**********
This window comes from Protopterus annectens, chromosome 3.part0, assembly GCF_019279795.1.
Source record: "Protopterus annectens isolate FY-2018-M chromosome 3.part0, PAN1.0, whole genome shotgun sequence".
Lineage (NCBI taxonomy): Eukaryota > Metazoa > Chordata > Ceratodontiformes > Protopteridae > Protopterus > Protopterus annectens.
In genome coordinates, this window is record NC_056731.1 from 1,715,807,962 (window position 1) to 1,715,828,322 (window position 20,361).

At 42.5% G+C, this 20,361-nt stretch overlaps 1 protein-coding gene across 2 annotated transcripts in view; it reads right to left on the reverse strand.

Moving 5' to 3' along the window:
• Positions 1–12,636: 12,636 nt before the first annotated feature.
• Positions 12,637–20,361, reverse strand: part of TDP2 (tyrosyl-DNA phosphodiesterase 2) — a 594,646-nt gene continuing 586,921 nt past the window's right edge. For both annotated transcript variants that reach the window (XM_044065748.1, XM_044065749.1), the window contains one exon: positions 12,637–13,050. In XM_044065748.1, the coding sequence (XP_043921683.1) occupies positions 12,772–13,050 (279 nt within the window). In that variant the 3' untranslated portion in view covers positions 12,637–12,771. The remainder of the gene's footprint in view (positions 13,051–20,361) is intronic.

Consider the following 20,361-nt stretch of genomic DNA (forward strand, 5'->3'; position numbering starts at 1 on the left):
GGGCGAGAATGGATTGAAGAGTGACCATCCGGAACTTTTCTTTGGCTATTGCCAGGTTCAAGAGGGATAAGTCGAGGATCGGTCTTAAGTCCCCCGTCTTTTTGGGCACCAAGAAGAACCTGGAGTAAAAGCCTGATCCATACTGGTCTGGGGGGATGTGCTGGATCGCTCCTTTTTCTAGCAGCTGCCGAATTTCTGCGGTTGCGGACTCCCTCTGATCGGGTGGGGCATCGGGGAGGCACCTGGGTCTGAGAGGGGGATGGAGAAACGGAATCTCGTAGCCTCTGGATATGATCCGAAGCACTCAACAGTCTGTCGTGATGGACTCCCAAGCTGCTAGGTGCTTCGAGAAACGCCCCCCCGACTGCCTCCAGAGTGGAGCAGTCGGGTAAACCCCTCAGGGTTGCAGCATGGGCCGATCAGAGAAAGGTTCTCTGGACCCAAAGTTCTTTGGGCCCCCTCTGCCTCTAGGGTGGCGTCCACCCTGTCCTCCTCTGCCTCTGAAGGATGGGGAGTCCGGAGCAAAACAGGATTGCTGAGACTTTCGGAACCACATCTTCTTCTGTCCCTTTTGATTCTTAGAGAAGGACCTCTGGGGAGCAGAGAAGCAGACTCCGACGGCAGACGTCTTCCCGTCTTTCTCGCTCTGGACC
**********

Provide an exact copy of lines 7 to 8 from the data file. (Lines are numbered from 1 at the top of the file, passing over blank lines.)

• Positions 1–12,636: 12,636 nt before the first annotated feature.
• Positions 12,637–20,361, reverse strand: part of TDP2 (tyrosyl-DNA phosphodiesterase 2) — a 594,646-nt gene continuing 586,921 nt past the window's right edge. For both annotated transcript variants that reach the window (XM_044065748.1, XM_044065749.1), the window contains one exon: positions 12,637–13,050. In XM_044065748.1, the coding sequence (XP_043921683.1) occupies positions 12,772–13,050 (279 nt within the window). In that variant the 3' untranslated portion in view covers positions 12,637–12,771. The remainder of the gene's footprint in view (positions 13,051–20,361) is intronic.